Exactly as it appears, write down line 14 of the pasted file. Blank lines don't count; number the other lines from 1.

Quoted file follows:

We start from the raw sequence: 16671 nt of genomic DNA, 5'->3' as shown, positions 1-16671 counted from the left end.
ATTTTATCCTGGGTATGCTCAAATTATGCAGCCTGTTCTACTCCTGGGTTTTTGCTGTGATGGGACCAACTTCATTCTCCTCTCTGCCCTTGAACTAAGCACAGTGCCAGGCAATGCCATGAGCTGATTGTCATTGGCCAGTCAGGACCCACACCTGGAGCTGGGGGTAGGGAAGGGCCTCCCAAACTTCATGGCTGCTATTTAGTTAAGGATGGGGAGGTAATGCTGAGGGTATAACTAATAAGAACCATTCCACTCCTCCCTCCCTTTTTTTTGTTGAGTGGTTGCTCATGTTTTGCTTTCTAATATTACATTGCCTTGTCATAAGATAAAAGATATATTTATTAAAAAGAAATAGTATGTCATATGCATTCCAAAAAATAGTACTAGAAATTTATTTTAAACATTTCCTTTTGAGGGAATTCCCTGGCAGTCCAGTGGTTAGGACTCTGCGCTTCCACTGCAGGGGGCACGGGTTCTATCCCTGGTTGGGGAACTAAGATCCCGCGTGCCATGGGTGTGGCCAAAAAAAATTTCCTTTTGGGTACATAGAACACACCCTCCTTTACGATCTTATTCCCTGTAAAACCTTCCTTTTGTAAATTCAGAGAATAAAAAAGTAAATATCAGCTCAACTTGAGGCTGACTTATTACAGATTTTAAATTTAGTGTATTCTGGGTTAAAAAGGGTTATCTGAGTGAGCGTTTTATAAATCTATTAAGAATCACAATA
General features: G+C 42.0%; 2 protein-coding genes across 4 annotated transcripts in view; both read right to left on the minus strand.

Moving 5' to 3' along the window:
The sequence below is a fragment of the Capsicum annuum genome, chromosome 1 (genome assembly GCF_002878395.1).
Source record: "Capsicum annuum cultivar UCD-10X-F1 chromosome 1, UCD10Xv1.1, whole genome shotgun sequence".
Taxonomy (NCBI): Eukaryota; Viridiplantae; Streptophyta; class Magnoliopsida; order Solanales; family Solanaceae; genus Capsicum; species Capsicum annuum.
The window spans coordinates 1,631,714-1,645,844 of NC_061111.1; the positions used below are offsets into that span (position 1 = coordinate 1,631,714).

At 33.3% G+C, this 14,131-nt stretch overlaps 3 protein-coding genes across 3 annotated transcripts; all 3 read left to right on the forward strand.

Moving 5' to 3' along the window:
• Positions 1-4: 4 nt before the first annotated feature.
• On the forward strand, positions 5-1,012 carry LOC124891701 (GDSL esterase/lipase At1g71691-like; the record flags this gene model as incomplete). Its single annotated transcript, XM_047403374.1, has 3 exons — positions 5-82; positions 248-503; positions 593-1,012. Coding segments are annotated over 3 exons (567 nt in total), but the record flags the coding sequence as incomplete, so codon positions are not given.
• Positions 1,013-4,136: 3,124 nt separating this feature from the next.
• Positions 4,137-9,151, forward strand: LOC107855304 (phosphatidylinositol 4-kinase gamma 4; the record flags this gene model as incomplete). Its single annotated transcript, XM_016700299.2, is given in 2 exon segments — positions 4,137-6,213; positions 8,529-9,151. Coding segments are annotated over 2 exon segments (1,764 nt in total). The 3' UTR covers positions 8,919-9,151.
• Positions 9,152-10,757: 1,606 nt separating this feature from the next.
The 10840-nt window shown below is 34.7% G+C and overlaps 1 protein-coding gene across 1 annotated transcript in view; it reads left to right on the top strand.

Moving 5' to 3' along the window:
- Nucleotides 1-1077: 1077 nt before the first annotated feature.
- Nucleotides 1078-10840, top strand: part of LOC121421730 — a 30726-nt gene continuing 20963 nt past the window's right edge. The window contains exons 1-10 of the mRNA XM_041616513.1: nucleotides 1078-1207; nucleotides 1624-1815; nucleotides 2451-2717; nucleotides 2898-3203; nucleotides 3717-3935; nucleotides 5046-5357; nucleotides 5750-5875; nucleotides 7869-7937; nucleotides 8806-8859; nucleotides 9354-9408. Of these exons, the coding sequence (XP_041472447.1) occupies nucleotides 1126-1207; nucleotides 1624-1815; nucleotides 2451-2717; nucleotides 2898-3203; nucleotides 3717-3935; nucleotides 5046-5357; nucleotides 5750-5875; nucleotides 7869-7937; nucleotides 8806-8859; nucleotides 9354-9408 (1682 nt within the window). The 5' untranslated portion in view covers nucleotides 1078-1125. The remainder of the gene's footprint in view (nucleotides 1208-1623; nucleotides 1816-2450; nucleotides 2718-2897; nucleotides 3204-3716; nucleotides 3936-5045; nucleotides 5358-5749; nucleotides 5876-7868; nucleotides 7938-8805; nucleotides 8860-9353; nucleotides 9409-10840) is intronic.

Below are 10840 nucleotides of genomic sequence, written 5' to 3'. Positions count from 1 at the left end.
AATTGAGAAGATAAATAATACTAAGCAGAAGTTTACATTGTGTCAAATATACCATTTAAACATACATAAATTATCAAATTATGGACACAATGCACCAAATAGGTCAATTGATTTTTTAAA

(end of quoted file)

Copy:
• Positions 4,137-9,151, forward strand: LOC107855304 (phosphatidylinositol 4-kinase gamma 4; the record flags this gene model as incomplete). Its single annotated transcript, XM_016700299.2, is given in 2 exon segments — positions 4,137-6,213; positions 8,529-9,151. Coding segments are annotated over 2 exon segments (1,764 nt in total). The 3' UTR covers positions 8,919-9,151.